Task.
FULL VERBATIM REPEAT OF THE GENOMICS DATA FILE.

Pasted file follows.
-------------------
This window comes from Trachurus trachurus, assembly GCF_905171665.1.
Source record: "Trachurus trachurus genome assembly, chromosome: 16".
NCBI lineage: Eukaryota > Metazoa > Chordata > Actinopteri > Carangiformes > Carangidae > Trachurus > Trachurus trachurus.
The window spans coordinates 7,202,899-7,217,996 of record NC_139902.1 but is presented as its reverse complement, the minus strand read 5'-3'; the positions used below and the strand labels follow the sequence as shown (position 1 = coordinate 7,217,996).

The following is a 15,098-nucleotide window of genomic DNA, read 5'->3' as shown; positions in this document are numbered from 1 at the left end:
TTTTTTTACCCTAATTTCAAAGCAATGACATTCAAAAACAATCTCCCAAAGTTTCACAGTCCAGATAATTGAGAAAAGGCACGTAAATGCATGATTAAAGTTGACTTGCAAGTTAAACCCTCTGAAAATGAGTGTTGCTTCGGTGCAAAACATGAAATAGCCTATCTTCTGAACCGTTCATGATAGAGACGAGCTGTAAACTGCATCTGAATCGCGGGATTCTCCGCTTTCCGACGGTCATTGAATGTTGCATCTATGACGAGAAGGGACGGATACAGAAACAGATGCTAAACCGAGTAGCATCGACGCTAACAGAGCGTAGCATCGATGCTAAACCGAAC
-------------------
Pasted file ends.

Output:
This window comes from Trachurus trachurus, assembly GCF_905171665.1.
Source record: "Trachurus trachurus genome assembly, chromosome: 16".
NCBI lineage: Eukaryota > Metazoa > Chordata > Actinopteri > Carangiformes > Carangidae > Trachurus > Trachurus trachurus.
The window spans coordinates 7,202,899-7,217,996 of record NC_139902.1 but is presented as its reverse complement, the minus strand read 5'-3'; the positions used below and the strand labels follow the sequence as shown (position 1 = coordinate 7,217,996).

The following is a 15,098-nucleotide window of genomic DNA, read 5'->3' as shown; positions in this document are numbered from 1 at the left end:
TTTTTTTACCCTAATTTCAAAGCAATGACATTCAAAAACAATCTCCCAAAGTTTCACAGTCCAGATAATTGAGAAAAGGCACGTAAATGCATGATTAAAGTTGACTTGCAAGTTAAACCCTCTGAAAATGAGTGTTGCTTCGGTGCAAAACATGAAATAGCCTATCTTCTGAACCGTTCATGATAGAGACGAGCTGTAAACTGCATCTGAATCGCGGGATTCTCCGCTTTCCGACGGTCATTGAATGTTGCATCTATGACGAGAAGGGACGGATACAGAAACAGATGCTAAACCGAGTAGCATCGACGCTAACAGAGCGTAGCATCGATGCTAAACCGAAC